Visit to Hot Metal Workshop Report

Reported by Club Member Alex.

On the 11th of May, some members of the Hawkesbury Camera Club had the privilege of photographing Jimbo in his small metalworking workshop. Jimbo is a local artisan who works with recycled metals in the Windsor area. His passion for his art is palpable in his conversations about his artworks. When asked how he comes up with ideas for his next piece, Jimbo simply replied, “I see it in my mind’s eye.” This statement is typical of many artists, whom we often admire from afar, appreciating in wonder the art pieces they create seemingly out of nothing.

One of the benefits of meeting Jimbo and having permission to visit him in his workshop is the unique opportunity to look behind the curtain. It is fascinating to observe how all artists seem to be caught up in the moment when they are in their groove. As photographers, we too consider ourselves artists, and it is always beneficial to talk to artists in other fields. This interaction provides insight into how they interpret their art and how they approach problem solving. Meeting Jimbo and observing his creative process was an enriching experience that not only offered us a glimpse into his artistic world but also inspired our own creative endeavours.

During our visit to Jimbo’s workshop, several photographic techniques were particularly relevant and provided valuable opportunities for experimentation and learning. By applying these photographic techniques, we were able to capture the essence of Jimbo’s artistry and the unique atmosphere of his metalworking workshop. This experience not only enhanced our technical skills but also deepened our appreciation for the artistic process in a different medium.

Here are some of the techniques we employed:

1. Environmental Portraits

Environmental portraits were a primary focus during the session with Jimbo. This technique involves photographing the subject in their natural environment, showcasing their workspace and tools, which adds context and depth to the portrait. Jimbo’s workshop, filled with metalworking tools and recycled metal pieces, was perfect for this approach. Jimbo’s long white beard and weathered look also made for the perfect portrait shot and he was always accommodating in posing for us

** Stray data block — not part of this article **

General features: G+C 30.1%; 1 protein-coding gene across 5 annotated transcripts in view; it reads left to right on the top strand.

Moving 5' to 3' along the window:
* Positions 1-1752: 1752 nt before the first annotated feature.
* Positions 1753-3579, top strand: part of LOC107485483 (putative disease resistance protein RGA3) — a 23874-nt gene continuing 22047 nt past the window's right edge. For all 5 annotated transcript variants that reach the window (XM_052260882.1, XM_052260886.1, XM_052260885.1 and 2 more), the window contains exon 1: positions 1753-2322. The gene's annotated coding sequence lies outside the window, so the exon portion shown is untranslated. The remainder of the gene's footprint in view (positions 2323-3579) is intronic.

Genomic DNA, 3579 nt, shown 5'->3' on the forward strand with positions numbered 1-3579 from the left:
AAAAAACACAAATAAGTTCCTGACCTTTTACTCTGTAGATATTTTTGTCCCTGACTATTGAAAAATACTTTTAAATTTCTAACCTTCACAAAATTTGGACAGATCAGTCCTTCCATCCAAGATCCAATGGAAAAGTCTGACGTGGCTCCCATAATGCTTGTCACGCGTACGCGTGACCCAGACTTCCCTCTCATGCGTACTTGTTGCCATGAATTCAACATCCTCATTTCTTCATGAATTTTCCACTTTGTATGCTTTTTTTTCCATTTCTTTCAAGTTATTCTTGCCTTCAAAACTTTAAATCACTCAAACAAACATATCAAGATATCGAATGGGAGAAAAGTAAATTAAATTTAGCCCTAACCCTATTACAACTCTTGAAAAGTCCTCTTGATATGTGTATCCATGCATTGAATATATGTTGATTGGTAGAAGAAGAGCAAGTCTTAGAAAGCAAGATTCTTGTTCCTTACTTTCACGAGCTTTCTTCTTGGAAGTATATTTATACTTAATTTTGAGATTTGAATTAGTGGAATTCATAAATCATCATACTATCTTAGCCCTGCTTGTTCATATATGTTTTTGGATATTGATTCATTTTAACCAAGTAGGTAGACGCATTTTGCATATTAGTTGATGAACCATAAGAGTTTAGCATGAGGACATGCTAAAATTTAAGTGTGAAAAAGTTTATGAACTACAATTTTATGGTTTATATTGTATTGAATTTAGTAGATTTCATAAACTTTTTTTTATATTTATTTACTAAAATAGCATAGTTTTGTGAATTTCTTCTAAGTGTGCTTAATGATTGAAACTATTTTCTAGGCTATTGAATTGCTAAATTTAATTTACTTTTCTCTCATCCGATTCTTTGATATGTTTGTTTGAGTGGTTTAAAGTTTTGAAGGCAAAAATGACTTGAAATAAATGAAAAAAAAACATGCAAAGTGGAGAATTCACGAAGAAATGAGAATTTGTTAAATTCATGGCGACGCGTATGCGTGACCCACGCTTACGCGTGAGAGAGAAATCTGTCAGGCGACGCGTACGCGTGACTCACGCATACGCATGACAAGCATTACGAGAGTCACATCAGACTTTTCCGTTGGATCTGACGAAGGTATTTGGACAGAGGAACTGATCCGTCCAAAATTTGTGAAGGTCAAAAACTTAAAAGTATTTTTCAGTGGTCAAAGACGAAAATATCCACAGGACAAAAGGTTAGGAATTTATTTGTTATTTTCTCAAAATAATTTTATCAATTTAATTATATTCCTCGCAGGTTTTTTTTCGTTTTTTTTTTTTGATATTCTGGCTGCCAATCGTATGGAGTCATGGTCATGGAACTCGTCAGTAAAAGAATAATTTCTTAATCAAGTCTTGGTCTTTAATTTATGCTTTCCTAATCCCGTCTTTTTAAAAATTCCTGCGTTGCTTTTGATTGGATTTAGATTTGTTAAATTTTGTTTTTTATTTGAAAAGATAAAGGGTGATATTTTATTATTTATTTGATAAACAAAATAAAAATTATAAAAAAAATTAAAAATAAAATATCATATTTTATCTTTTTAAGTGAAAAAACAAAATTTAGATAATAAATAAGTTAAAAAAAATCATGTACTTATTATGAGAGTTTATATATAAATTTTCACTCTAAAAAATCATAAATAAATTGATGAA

2. Close-Up and Macro Photography

Capturing the intricate details of Jimbo’s metalwork required close-up and macro photography. This technique helped highlight the textures, patterns, and fine details of the recycled metals he uses, providing a different perspective on his craftsmanship.

3. Use of Natural and Artificial Light

The lighting in Jimbo’s workshop was a mix of natural light from a large entry door and artificial light from overhead fixtures. Balancing these light sources was crucial when adjusting our white balance. We experimented with using natural light for softer, more diffused illumination, and artificial light to highlight specific areas or create dramatic shadows. This was particularly interesting when at times the only light in the room was coming from the sparks off Jimbo’s plasma cutting. 

4. Wide-Angle and Fisheye Lenses

Given the cramped nature of the workshop, wide-angle and fisheye lenses were particularly useful. These lenses allowed us to capture the entirety of the workspace in a single frame, providing a comprehensive view of Jimbo at work. A fisheye lens, in particular, gave a unique, distorted perspective that emphasized the bustling and cluttered nature of the workshop.

5. Depth of Field Control

Using a shallow depth of field helped isolate Jimbo from his background, drawing attention to him and his actions while blurring the less important details. Conversely, a deeper depth of field was used to show the intricate details of his workshop environment, emphasizing the relationship between Jimbo and his tools.

6. Action Shots

Capturing Jimbo in action, such as using his plasma cutting tools, required fast shutter speeds to freeze the motion. These action shots conveyed the dynamic and energetic nature of his work.

7. Black and White Photography

Experimenting with black and white photography helped emphasize the textures and contrasts within Jimbo’s workshop. The lack of colour drew attention to the shapes and forms of the metalwork, as well as the light and shadows.

8. Composition Techniques

We employed various composition techniques, such as the rule of thirds, leading lines, and framing. These techniques helped create visually compelling images that guide the viewer’s eye towards the subject and key elements within the frame.

A BIG Thank you to Jimbo for opening up his workshop to Club Members. You can see more of Jimbo’s work on Social media (Facebook or Instagram).

If Club Members have ideas or contacts for future outings please contact a Committee member. We are always looking for more outings and workshops to hold for members.